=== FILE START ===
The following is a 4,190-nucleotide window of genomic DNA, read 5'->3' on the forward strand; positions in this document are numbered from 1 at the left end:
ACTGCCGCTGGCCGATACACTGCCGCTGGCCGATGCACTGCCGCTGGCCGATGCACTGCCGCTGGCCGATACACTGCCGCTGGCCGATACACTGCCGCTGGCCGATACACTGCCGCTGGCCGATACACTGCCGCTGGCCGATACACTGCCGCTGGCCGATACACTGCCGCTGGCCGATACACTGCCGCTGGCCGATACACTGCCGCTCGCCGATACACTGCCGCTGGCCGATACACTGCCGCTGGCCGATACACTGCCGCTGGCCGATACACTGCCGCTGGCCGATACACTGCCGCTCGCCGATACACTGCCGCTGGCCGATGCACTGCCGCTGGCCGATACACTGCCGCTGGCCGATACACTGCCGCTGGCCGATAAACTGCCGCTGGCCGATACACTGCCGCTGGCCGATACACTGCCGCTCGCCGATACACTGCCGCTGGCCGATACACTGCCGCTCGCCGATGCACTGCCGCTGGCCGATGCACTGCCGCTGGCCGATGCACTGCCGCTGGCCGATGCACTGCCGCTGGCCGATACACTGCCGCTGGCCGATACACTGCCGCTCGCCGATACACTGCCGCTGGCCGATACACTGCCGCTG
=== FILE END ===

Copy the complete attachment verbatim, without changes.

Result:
The following is a 4,190-nucleotide window of genomic DNA, read 5'->3' on the forward strand; positions in this document are numbered from 1 at the left end:
ACTGCCGCTGGCCGATACACTGCCGCTGGCCGATGCACTGCCGCTGGCCGATGCACTGCCGCTGGCCGATACACTGCCGCTGGCCGATACACTGCCGCTGGCCGATACACTGCCGCTGGCCGATACACTGCCGCTGGCCGATACACTGCCGCTGGCCGATACACTGCCGCTGGCCGATACACTGCCGCTGGCCGATACACTGCCGCTCGCCGATACACTGCCGCTGGCCGATACACTGCCGCTGGCCGATACACTGCCGCTGGCCGATACACTGCCGCTGGCCGATACACTGCCGCTCGCCGATACACTGCCGCTGGCCGATGCACTGCCGCTGGCCGATACACTGCCGCTGGCCGATACACTGCCGCTGGCCGATAAACTGCCGCTGGCCGATACACTGCCGCTGGCCGATACACTGCCGCTCGCCGATACACTGCCGCTGGCCGATACACTGCCGCTCGCCGATGCACTGCCGCTGGCCGATGCACTGCCGCTGGCCGATGCACTGCCGCTGGCCGATGCACTGCCGCTGGCCGATACACTGCCGCTGGCCGATACACTGCCGCTCGCCGATACACTGCCGCTGGCCGATACACTGCCGCTG